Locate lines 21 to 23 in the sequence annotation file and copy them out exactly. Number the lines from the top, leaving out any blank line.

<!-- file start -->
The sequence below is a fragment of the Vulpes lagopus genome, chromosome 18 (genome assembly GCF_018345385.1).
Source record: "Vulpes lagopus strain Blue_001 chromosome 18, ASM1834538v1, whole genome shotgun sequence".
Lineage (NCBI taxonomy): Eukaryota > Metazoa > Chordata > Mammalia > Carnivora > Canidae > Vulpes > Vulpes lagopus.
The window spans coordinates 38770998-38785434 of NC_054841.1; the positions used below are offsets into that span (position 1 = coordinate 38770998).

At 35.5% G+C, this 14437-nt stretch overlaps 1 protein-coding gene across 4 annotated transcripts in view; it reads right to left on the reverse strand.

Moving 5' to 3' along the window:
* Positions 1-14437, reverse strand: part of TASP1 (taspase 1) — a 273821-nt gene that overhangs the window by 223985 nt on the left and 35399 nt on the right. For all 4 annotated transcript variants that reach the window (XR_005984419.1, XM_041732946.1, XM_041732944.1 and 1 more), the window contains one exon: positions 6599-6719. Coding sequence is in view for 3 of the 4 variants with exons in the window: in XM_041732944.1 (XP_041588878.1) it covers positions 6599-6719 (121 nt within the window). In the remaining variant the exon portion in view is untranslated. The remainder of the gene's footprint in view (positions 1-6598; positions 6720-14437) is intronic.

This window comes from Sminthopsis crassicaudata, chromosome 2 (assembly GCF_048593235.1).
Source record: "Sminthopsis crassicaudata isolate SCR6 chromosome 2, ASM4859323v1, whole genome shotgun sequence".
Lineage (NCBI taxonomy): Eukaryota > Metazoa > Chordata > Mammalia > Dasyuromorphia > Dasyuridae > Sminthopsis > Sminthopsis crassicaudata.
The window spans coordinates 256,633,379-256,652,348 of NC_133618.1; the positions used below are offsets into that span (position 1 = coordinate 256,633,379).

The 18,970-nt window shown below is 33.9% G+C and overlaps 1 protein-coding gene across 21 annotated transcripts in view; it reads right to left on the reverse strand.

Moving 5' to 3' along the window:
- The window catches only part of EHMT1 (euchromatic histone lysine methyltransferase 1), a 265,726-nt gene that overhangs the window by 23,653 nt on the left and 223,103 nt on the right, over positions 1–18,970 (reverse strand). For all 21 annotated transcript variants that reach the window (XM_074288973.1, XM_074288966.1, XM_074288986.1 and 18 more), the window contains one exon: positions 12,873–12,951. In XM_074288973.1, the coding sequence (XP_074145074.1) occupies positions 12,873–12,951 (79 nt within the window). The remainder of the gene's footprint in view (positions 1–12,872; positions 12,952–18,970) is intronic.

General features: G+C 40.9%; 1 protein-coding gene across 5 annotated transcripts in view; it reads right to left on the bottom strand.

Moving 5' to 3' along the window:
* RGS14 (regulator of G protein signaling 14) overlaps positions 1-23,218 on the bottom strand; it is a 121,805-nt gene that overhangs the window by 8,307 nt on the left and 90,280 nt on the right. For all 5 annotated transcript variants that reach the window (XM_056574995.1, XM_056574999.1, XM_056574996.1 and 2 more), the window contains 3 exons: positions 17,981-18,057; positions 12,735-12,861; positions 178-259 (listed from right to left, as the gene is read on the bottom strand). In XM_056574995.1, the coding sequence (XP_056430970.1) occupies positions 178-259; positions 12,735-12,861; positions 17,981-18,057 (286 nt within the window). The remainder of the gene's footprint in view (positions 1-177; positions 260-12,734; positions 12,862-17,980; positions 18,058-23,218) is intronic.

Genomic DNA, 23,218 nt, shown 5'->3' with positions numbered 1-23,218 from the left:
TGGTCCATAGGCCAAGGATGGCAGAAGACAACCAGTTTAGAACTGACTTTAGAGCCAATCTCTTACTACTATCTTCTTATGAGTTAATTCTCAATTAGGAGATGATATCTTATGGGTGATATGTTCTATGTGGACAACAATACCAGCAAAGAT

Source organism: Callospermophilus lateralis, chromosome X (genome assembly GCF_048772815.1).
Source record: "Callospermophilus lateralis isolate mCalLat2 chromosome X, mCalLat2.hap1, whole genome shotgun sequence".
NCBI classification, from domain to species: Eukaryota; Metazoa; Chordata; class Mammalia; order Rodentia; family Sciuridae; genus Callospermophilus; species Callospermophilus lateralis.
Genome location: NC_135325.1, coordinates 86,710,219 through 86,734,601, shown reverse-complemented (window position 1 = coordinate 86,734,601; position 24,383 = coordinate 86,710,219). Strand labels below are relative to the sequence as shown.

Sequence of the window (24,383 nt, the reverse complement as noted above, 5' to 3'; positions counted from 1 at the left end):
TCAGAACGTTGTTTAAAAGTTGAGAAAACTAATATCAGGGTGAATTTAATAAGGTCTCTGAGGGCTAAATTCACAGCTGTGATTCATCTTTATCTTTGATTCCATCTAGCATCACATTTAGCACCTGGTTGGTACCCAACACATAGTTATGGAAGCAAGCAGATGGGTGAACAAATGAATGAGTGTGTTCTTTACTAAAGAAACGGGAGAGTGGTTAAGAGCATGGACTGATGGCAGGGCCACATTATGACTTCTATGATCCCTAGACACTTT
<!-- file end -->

Source record: "Callospermophilus lateralis isolate mCalLat2 chromosome X, mCalLat2.hap1, whole genome shotgun sequence".
NCBI classification, from domain to species: Eukaryota; Metazoa; Chordata; class Mammalia; order Rodentia; family Sciuridae; genus Callospermophilus; species Callospermophilus lateralis.
Genome location: NC_135325.1, coordinates 86,710,219 through 86,734,601, shown reverse-complemented (window position 1 = coordinate 86,734,601; position 24,383 = coordinate 86,710,219). Strand labels below are relative to the sequence as shown.